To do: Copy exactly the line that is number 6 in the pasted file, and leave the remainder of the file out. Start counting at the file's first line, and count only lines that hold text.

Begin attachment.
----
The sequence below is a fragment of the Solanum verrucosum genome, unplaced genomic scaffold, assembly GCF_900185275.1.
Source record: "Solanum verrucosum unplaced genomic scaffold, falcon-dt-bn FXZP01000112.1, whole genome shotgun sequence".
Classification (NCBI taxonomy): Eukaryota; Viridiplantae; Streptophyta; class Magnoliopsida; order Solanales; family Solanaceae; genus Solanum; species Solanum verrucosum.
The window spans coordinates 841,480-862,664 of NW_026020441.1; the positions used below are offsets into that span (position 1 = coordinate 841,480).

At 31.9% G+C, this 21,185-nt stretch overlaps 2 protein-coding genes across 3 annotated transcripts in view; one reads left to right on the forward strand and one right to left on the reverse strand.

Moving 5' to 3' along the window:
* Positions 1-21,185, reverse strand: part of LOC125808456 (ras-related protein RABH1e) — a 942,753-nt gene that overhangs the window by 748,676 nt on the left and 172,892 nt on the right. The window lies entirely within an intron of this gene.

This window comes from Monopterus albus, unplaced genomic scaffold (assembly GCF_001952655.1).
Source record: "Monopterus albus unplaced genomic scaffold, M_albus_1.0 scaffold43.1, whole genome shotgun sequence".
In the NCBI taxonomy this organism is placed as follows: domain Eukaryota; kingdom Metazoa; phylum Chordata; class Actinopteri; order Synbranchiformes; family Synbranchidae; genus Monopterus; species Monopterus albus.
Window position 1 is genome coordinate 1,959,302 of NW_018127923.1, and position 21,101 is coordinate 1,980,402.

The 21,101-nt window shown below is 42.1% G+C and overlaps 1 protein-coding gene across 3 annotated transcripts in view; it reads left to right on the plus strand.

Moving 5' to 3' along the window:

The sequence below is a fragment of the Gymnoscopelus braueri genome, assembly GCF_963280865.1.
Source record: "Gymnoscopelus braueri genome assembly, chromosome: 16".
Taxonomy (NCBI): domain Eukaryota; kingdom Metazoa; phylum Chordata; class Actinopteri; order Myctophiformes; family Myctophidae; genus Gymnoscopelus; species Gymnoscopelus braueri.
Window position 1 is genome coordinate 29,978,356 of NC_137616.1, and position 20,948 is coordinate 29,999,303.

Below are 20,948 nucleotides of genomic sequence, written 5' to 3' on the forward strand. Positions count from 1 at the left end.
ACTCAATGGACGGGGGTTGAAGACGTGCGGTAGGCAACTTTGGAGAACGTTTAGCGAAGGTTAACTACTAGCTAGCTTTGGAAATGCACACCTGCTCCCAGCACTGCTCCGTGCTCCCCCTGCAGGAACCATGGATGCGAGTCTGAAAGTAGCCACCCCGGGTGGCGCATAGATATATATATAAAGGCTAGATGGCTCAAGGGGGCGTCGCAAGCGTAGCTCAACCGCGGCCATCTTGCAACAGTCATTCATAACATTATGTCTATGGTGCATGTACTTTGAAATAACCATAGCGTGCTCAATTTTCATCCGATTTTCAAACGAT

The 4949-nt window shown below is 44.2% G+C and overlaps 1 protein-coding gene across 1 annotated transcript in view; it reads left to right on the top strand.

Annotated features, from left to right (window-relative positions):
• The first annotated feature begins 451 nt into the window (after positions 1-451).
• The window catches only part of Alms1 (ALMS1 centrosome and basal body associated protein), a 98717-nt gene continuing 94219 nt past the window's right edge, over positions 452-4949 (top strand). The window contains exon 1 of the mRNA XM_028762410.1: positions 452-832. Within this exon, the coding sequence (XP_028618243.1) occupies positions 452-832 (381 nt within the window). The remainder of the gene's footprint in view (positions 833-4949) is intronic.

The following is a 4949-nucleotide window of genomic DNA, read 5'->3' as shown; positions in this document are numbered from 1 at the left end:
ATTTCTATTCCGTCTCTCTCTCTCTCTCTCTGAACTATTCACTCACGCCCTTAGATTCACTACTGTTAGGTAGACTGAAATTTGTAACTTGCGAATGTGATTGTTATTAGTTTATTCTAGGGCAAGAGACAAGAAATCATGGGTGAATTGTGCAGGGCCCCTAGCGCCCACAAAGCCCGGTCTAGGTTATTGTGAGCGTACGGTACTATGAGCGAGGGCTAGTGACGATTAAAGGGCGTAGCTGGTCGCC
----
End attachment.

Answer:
Moving 5' to 3' along the window: